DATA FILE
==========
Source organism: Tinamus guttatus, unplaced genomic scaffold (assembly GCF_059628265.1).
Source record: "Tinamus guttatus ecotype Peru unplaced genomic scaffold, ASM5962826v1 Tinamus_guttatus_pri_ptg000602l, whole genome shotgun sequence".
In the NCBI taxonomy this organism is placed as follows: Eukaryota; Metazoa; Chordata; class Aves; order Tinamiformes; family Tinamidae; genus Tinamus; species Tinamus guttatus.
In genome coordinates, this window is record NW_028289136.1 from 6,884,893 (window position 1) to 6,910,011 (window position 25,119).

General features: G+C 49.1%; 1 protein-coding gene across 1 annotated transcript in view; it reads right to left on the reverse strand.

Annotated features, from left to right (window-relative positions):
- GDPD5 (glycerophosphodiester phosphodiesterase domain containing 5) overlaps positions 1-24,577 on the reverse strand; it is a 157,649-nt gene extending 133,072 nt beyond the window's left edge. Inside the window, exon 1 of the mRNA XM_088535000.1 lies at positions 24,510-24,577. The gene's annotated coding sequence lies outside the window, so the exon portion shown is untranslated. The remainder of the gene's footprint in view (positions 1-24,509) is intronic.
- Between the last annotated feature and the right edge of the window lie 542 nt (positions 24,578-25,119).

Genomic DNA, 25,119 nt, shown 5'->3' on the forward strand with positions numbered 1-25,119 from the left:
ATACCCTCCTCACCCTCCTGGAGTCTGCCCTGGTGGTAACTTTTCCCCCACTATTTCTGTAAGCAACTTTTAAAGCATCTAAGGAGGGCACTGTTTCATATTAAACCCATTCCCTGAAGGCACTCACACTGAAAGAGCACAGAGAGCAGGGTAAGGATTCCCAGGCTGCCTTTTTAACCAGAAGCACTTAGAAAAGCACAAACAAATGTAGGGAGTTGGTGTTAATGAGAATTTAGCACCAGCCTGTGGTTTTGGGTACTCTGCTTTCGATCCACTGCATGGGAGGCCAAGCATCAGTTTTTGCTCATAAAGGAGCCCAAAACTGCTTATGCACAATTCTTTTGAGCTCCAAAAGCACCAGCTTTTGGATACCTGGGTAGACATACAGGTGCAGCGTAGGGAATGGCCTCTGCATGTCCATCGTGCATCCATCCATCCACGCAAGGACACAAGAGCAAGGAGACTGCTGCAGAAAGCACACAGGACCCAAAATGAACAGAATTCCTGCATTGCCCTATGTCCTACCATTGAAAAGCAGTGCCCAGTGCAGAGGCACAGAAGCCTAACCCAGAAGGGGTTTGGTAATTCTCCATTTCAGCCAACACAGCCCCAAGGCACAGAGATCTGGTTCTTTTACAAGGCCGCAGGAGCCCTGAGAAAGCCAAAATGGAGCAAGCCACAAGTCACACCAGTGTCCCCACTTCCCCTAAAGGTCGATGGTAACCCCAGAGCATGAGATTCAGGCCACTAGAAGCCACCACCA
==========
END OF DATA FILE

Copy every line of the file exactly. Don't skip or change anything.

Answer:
Source organism: Tinamus guttatus, unplaced genomic scaffold (assembly GCF_059628265.1).
Source record: "Tinamus guttatus ecotype Peru unplaced genomic scaffold, ASM5962826v1 Tinamus_guttatus_pri_ptg000602l, whole genome shotgun sequence".
In the NCBI taxonomy this organism is placed as follows: Eukaryota; Metazoa; Chordata; class Aves; order Tinamiformes; family Tinamidae; genus Tinamus; species Tinamus guttatus.
In genome coordinates, this window is record NW_028289136.1 from 6,884,893 (window position 1) to 6,910,011 (window position 25,119).

General features: G+C 49.1%; 1 protein-coding gene across 1 annotated transcript in view; it reads right to left on the reverse strand.

Annotated features, from left to right (window-relative positions):
- GDPD5 (glycerophosphodiester phosphodiesterase domain containing 5) overlaps positions 1-24,577 on the reverse strand; it is a 157,649-nt gene extending 133,072 nt beyond the window's left edge. Inside the window, exon 1 of the mRNA XM_088535000.1 lies at positions 24,510-24,577. The gene's annotated coding sequence lies outside the window, so the exon portion shown is untranslated. The remainder of the gene's footprint in view (positions 1-24,509) is intronic.
- Between the last annotated feature and the right edge of the window lie 542 nt (positions 24,578-25,119).

Genomic DNA, 25,119 nt, shown 5'->3' on the forward strand with positions numbered 1-25,119 from the left:
ATACCCTCCTCACCCTCCTGGAGTCTGCCCTGGTGGTAACTTTTCCCCCACTATTTCTGTAAGCAACTTTTAAAGCATCTAAGGAGGGCACTGTTTCATATTAAACCCATTCCCTGAAGGCACTCACACTGAAAGAGCACAGAGAGCAGGGTAAGGATTCCCAGGCTGCCTTTTTAACCAGAAGCACTTAGAAAAGCACAAACAAATGTAGGGAGTTGGTGTTAATGAGAATTTAGCACCAGCCTGTGGTTTTGGGTACTCTGCTTTCGATCCACTGCATGGGAGGCCAAGCATCAGTTTTTGCTCATAAAGGAGCCCAAAACTGCTTATGCACAATTCTTTTGAGCTCCAAAAGCACCAGCTTTTGGATACCTGGGTAGACATACAGGTGCAGCGTAGGGAATGGCCTCTGCATGTCCATCGTGCATCCATCCATCCACGCAAGGACACAAGAGCAAGGAGACTGCTGCAGAAAGCACACAGGACCCAAAATGAACAGAATTCCTGCATTGCCCTATGTCCTACCATTGAAAAGCAGTGCCCAGTGCAGAGGCACAGAAGCCTAACCCAGAAGGGGTTTGGTAATTCTCCATTTCAGCCAACACAGCCCCAAGGCACAGAGATCTGGTTCTTTTACAAGGCCGCAGGAGCCCTGAGAAAGCCAAAATGGAGCAAGCCACAAGTCACACCAGTGTCCCCACTTCCCCTAAAGGTCGATGGTAACCCCAGAGCATGAGATTCAGGCCACTAGAAGCCACCACCA